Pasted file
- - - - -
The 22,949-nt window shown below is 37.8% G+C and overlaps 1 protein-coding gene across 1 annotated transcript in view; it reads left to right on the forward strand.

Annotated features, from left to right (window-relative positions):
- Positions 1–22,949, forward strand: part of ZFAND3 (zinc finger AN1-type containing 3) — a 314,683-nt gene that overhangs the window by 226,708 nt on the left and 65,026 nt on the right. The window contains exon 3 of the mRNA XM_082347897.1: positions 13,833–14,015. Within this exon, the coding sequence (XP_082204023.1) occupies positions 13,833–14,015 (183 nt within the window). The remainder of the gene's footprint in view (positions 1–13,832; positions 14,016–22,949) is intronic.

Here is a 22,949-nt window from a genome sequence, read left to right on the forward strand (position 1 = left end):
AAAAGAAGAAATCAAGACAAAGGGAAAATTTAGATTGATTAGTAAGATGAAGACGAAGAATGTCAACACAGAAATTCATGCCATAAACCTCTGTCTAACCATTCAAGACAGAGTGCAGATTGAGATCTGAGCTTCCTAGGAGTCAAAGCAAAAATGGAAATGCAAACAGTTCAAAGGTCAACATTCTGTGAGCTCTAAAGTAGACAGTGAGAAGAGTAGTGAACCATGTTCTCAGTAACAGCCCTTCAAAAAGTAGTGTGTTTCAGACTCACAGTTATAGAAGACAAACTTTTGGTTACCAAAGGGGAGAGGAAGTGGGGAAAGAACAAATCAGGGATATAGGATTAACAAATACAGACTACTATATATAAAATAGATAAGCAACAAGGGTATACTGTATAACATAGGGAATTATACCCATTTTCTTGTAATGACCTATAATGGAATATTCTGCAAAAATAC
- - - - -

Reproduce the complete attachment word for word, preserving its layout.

The 22,949-nt window shown below is 37.8% G+C and overlaps 1 protein-coding gene across 1 annotated transcript in view; it reads left to right on the forward strand.

Annotated features, from left to right (window-relative positions):
- Positions 1–22,949, forward strand: part of ZFAND3 (zinc finger AN1-type containing 3) — a 314,683-nt gene that overhangs the window by 226,708 nt on the left and 65,026 nt on the right. The window contains exon 3 of the mRNA XM_082347897.1: positions 13,833–14,015. Within this exon, the coding sequence (XP_082204023.1) occupies positions 13,833–14,015 (183 nt within the window). The remainder of the gene's footprint in view (positions 1–13,832; positions 14,016–22,949) is intronic.

Here is a 22,949-nt window from a genome sequence, read left to right on the forward strand (position 1 = left end):
AAAAGAAGAAATCAAGACAAAGGGAAAATTTAGATTGATTAGTAAGATGAAGACGAAGAATGTCAACACAGAAATTCATGCCATAAACCTCTGTCTAACCATTCAAGACAGAGTGCAGATTGAGATCTGAGCTTCCTAGGAGTCAAAGCAAAAATGGAAATGCAAACAGTTCAAAGGTCAACATTCTGTGAGCTCTAAAGTAGACAGTGAGAAGAGTAGTGAACCATGTTCTCAGTAACAGCCCTTCAAAAAGTAGTGTGTTTCAGACTCACAGTTATAGAAGACAAACTTTTGGTTACCAAAGGGGAGAGGAAGTGGGGAAAGAACAAATCAGGGATATAGGATTAACAAATACAGACTACTATATATAAAATAGATAAGCAACAAGGGTATACTGTATAACATAGGGAATTATACCCATTTTCTTGTAATGACCTATAATGGAATATTCTGCAAAAATAC